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Depicting signs (formerly known as 'classifiers') are a linguistic concept that are not used in English. Other foreign languages use them, however, a foreign language which lacks a word for oven may use depicting words to describe it: “The hot box with the door in front.” Auslan uses depicting signs frequently. There are two types of depicting signs – proform and descriptive. Descriptive depicting signs use the hands and face to show what things look like. Try signing: • Various objects around the room • A dog • A man you know • A pattern Try drawing on paper shapes that are described in the air. Think about showing proportion and distance, by leaving one hand to show the location of the last element you described. (Sorry, there’s no video yet to show descriptive depicting signs. I hope to make one later.) Proform depicting signs are used for people, animals and vehicles. Unlike descriptive depicting signs, they are predefined and must be learnt like vocab. They are used to show how people, animals and vehicles interact with each other and the world around them. In this video, I show you the depicting signs for people, animals and vehicles. Proform depicting signs: • Person (the area of your pointer finger from which you would take a fingerprint is considered the face of the person, and the fingernail area is considered to be the back of the head. In this video the person is facing sideways.) • Animal (the finger tip is considered to be the head of the animal). • Vehicle (car, truck, bike, motorbike. Again, the fingertips represent the front of the vehicle.) I also show you how you might use these depicting signs to depict: • A car crash (sorry, my signing here is a bit fractured) • A woman walking her dog (you can see by my facial expression that the dog wasn’t meant to run ahead!) • A motorbike stopping suddenly • Two people meeting When a depicting sign is used, it is important to identify what you are talking about first. You can’t hold up one finger and have the other person assume it is a person – you must first say who the person is. Practise signing with proform and descriptive depicting signs, to show: • two animals playing together • two people talking and someone going off in a huff • two cars racing, one sometimes getting ahead, and then the other This video is part of my free online Auslan course. To access the entire course, and additional lessons that are not taught via video, please visit my website, https://helloasphyxia.wordpress.com/ To learn more about what it is really like to be Deaf, details about the Deaf community and how Auslan is used by Deaf people, read my book, Future Girl, https://tinyurl.com/yd27a39k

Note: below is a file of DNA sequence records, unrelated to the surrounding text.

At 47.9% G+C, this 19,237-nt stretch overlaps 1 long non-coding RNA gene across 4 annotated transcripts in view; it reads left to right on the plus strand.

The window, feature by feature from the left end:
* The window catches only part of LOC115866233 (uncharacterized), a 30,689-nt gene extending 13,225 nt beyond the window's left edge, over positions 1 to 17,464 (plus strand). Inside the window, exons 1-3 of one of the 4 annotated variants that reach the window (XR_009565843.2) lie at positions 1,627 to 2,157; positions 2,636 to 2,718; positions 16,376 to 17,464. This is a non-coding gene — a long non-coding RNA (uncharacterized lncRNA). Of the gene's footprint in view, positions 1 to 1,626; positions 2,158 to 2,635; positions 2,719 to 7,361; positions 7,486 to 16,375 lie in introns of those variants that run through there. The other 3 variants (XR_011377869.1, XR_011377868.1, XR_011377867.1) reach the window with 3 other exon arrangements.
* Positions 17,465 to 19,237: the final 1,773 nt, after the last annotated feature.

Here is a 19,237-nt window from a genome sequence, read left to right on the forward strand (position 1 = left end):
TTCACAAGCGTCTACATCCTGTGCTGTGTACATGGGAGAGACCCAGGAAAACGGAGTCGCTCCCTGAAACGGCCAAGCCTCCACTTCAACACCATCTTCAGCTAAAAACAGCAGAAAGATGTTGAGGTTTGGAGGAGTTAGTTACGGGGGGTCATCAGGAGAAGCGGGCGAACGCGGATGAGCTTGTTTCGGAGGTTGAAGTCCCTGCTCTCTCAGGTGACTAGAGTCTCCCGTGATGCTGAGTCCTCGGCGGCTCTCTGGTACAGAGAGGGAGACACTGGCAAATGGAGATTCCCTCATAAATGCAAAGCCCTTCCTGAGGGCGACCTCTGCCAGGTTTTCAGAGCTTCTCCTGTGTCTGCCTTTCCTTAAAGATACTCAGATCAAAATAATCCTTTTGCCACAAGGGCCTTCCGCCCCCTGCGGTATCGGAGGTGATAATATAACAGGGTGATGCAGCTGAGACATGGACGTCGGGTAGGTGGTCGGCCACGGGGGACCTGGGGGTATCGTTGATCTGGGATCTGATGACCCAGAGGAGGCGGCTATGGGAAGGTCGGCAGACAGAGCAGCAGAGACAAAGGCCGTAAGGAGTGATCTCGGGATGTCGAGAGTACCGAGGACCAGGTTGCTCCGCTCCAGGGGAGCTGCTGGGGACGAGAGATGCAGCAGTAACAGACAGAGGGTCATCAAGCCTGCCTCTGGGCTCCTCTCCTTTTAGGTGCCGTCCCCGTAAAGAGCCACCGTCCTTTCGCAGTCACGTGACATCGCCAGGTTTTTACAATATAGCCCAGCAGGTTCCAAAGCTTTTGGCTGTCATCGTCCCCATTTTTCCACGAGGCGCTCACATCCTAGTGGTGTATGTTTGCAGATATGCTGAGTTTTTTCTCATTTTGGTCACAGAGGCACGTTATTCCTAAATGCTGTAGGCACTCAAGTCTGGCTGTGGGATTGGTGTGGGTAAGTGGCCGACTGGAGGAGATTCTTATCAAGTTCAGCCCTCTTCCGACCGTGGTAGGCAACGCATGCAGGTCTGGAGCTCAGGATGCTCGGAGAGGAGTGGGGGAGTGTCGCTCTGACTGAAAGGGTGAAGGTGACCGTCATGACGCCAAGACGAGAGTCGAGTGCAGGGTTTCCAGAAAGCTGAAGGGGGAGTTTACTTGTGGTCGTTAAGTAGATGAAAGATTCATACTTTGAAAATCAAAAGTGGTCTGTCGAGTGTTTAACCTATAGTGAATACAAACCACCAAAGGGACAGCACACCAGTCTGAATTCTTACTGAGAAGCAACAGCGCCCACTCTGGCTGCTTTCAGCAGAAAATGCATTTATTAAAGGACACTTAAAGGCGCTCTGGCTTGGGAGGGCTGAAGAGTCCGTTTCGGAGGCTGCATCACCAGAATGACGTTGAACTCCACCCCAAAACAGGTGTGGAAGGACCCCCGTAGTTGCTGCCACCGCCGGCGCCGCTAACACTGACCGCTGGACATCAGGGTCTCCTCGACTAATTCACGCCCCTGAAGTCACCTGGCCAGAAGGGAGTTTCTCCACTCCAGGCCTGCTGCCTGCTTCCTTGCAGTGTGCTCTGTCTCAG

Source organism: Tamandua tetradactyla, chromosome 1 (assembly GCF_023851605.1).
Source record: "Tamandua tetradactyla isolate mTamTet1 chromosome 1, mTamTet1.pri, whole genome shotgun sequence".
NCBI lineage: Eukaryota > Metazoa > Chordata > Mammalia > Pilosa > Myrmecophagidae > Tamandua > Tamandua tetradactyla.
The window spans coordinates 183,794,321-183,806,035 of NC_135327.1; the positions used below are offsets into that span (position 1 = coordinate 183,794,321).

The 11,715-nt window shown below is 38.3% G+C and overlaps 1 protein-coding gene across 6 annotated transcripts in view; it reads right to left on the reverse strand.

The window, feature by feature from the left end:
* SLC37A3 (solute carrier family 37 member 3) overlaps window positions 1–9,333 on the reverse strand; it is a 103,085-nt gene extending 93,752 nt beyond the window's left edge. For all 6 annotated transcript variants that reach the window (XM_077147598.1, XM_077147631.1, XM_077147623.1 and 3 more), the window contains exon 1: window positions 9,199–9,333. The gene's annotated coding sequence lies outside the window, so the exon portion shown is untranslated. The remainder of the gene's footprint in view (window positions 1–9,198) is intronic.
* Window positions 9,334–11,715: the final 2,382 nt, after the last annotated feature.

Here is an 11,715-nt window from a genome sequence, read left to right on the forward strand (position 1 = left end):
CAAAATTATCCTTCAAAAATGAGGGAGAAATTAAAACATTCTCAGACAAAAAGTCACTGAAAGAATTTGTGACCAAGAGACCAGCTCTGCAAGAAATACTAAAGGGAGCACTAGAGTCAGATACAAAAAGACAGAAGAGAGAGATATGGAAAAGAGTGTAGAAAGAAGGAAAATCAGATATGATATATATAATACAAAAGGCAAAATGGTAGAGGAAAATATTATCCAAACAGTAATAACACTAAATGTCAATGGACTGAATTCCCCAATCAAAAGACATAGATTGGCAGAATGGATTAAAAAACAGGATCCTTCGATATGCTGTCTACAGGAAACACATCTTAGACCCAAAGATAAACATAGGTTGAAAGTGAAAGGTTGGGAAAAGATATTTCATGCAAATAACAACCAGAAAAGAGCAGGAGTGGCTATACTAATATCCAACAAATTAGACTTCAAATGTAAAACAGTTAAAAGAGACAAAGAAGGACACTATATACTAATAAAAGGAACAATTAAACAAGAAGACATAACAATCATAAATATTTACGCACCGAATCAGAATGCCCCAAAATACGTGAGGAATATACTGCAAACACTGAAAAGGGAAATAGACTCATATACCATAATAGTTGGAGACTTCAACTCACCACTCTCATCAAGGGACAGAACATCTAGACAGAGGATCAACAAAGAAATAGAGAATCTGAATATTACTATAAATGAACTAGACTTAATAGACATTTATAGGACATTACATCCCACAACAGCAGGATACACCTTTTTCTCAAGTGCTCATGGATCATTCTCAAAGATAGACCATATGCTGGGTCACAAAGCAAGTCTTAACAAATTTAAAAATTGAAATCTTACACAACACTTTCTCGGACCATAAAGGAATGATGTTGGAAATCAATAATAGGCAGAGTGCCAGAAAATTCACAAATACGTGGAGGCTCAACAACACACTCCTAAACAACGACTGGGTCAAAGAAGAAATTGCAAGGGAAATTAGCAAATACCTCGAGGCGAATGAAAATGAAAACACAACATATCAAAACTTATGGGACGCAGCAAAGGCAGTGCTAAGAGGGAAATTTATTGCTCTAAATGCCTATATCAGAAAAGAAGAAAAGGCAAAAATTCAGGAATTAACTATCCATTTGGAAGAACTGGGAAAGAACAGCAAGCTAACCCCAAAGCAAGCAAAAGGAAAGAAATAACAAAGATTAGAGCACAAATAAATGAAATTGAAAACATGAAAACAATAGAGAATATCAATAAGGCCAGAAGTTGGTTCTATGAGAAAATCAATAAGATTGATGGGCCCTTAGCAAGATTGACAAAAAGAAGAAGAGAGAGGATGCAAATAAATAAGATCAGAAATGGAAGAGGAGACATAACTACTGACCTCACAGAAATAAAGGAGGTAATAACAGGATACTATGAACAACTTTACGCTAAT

Depicting signs (formerly known as 'classifiers') are a linguistic concept that are not used in English. Other foreign languages use them, however, a foreign language which lacks a word for oven may use depicting words to describe it: “The hot box with the door in front.” Auslan uses depicting signs frequently. There are two types of depicting signs – proform and descriptive. Descriptive depicting signs use the hands and face to show what things look like. Try signing: • Various objects around the room • A dog • A man you know • A pattern Try drawing on paper shapes that are described in the air. Think about showing proportion and distance, by leaving one hand to show the location of the last element you described. (Sorry, there’s no video yet to show descriptive depicting signs. I hope to make one later.) Proform depicting signs are used for people, animals and vehicles. Unlike descriptive depicting signs, they are predefined and must be learnt like vocab. They are used to show how people, animals and vehicles interact with each other and the world around them. In this video, I show you the depicting signs for people, animals and vehicles. Proform depicting signs: • Person (the area of your pointer finger from which you would take a fingerprint is considered the face of the person, and the fingernail area is considered to be the back of the head. In this video the person is facing sideways.) • Animal (the finger tip is considered to be the head of the animal). • Vehicle (car, truck, bike, motorbike. Again, the fingertips represent the front of the vehicle.) I also show you how you might use these depicting signs to depict: • A car crash (sorry, my signing here is a bit fractured) • A woman walking her dog (you can see by my facial expression that the dog wasn’t meant to run ahead!) • A motorbike stopping suddenly • Two people meeting When a depicting sign is used, it is important to identify what you are talking about first. You can’t hold up one finger and have the other person assume it is a person – you must first say who the person is. Practise signing with proform and descriptive depicting signs, to show: • two animals playing together • two people talking and someone going off in a huff • two cars racing, one sometimes getting ahead, and then the other This video is part of my free online Auslan course. To access the entire course, and additional lessons that are not taught via video, please visit my website, https://helloasphyxia.wordpress.com/ To learn more about what it is really like to be Deaf, details about the Deaf community and how Auslan is used by Deaf people, read my book, Future Girl, https://tinyurl.com/yd27a39k